The Causes of the Mess We’re In
Right now, we're in that weird in-between time of financial crises: The Global Financial Crisis of 2008 is behind us, while the next global crisis is not here yet—but it's on its way.
We can feel how it's on its way. Most everyone plugged into the macro-economic zeitgeist can tell you that bad juju is most definitely in the post—just that nobody yet knows (or is sure) what shape the next crisis will take.
Lots of people have been pointing to the various signs of the coming crisis: A U.S. Federal government deficit that's over 12% of GDP, to be repeated in fiscal years 2012, '13, '14 and possibly '15, if not surpassed; abnormal rises in commodity prices; European disintegration; a Federal Reserve that is printing money like there's no tomorrow; the largest bond fund in the world—PIMCO—exiting Treasuries (that's like Baskin & Robbins exiting chocolate); a complete inability of the political leadership class to do anything about the fiscal mess of the United States, at the Federal, State and local levels.
But though everybody points to the signs of the coming crisis, no one can yet make out its true shape. I've posited that it'll be hyperinflationary, while other very clever people have claimed it'll be deflationary.
However, these different interpretations about the coming crisis are interpretations of what's coming up in the future.
As we sit here waiting for the next Apocalypse, let's forget about tomorrow and instead consider the past. Let's ask ourselves the obvious question:
What got us here?
What policies were implemented—decisions made—actions taken—which would set us on such a path to oblivion? Because that is our ultimate destination—oblivion. It's coming to the American economy—and American society—as surely as if it had been FedExed last night. So if we're going to hell, might as well figure out how we got there.
Some people claim it was the very invention of the Federal Reserve back in the early XX century that set us on the path to ruin. Others claim it was the Hamiltonian desire for a central bank. If we play the causal game at these focus lengths, then we might as well go back to Adam and Eve—they're the reason for all our macroeconomic misery!
But if we get serious and look at the policies, decisions and actions carried out in our own lifetimes, then I'd have to say that there were two things that set us on the road that we're on:
- One, the failure of Congress to deliver a balanced budget since 1975, and
- Two, the subsidy the Federal Reserve gave both the U.S. economy and the Federal government by way of its artificially low interest rates, starting in 1987.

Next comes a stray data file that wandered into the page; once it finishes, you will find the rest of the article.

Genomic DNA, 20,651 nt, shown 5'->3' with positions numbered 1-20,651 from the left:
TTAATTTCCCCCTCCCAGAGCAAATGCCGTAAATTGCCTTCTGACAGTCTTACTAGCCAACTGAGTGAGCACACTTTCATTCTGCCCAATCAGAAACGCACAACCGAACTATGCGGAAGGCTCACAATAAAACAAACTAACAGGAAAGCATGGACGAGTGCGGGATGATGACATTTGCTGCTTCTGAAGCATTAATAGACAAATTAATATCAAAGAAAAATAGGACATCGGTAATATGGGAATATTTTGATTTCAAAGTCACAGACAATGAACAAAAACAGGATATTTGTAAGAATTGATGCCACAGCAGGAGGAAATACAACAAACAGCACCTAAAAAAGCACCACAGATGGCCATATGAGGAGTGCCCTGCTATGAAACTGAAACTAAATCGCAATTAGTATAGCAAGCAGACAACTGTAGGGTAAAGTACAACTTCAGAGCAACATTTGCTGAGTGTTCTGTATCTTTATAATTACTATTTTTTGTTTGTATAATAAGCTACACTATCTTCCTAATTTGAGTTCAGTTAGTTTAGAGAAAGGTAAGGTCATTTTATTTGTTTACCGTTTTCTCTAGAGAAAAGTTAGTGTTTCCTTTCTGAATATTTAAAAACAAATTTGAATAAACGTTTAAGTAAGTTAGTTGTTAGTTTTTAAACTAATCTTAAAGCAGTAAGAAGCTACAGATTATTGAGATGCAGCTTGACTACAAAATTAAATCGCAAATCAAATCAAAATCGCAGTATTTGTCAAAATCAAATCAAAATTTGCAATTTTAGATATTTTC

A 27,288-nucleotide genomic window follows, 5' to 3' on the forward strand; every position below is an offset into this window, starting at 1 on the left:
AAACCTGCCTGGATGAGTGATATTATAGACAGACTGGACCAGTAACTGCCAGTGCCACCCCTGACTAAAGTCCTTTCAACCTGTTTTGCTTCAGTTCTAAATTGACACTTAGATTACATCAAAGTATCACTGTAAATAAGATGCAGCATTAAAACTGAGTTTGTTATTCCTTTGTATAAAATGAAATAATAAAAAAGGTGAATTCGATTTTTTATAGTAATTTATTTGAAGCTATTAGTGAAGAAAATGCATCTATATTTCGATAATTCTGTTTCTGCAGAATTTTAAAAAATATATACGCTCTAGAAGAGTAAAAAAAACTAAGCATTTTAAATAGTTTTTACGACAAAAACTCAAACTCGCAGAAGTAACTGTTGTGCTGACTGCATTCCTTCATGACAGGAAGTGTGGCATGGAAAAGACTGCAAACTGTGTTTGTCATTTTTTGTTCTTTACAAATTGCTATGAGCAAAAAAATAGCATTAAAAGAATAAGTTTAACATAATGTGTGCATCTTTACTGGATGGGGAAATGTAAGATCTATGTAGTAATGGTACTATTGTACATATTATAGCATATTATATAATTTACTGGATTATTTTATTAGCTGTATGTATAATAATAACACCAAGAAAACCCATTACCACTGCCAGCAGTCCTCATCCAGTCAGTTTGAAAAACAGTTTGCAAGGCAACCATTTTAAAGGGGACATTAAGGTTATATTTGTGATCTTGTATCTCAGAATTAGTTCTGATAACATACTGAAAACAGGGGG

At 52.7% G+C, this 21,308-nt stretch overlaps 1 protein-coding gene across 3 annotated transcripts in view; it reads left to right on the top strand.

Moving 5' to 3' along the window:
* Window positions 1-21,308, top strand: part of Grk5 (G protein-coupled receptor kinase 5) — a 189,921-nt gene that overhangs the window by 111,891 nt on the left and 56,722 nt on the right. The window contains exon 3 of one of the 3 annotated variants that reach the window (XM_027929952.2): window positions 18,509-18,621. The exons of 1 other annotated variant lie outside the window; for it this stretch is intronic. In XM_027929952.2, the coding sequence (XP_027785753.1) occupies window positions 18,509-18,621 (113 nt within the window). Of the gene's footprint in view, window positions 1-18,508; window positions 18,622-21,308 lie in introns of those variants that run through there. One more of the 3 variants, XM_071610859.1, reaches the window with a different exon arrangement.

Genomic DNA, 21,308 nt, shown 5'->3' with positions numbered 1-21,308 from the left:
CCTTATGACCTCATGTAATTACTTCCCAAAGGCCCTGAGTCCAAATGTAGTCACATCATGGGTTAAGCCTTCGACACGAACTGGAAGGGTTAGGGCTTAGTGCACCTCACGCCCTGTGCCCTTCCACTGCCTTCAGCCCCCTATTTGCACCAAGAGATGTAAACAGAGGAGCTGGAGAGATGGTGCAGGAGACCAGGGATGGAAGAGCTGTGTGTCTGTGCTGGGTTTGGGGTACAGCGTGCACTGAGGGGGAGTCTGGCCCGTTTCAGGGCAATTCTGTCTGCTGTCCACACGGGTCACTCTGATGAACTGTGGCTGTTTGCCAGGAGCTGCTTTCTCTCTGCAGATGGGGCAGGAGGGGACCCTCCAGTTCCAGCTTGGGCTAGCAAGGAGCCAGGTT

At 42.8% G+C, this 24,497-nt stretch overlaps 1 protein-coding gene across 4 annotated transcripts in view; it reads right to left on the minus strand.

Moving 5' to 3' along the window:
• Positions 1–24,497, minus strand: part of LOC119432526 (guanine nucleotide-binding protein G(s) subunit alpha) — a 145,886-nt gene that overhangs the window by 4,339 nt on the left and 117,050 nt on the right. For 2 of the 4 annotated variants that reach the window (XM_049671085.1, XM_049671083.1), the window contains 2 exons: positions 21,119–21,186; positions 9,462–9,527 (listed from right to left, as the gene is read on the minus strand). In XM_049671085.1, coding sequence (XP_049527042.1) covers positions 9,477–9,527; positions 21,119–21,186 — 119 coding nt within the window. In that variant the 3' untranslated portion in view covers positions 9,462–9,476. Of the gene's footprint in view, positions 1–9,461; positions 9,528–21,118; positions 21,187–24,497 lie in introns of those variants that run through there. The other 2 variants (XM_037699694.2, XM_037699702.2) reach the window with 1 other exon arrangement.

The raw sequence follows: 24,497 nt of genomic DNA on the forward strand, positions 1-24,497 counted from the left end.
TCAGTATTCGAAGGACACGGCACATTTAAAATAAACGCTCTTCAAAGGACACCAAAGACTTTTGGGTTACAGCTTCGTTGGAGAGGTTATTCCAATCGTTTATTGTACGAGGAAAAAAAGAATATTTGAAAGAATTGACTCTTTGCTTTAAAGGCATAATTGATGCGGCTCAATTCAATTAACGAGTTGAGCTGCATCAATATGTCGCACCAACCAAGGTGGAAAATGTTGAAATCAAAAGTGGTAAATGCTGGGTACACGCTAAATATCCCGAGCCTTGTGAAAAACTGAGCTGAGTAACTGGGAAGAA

Starting in 1975, the United States has had an uninterrupted string of yearly deficits—that is, the Federal government has routinely spent more money than it has brought in, barring a few exceptional years in the 1990's.
Deficit spending satisfied the ideologies of both sides of the economic divide:
For the economic Right, cutting taxes satisfied its notion that more money in the hands of the citizenry and corporations guarantees greater economic growth.
For the economic Left, more government spending every year satisfied its notion that more money spent by the government guarantees greater economic growth.
As per my Democratic Bankruptcy Paradox, starting in 1975, both sides of the political divide in the United States failed to resolve the fiscal incoherence of the United States, except in a couple of exceptional years in the 1990's.
The economic Right wanted lower taxes. The economic Left wanted more fiscal spending. Rather than thrash out their differences and come to a compromise, they resorted to the national credit card: Since 1975, the political equation insofar as Federal government money is concerned has not been either/or—it's been both/and.
Both lower taxes and higher Federal government spending—an achievement bought and paid for with fiscal debt. The fiscal incoherence I have posited, and which the American Congress proved in spades.
With each year that the fiscal incoherence was unresolved—that is, with each year that the political factions failed to hammer out their differences and balance the Federal government budget, and instead issued Treasury bonds to cover the difference—the overall debt became greater and greater—
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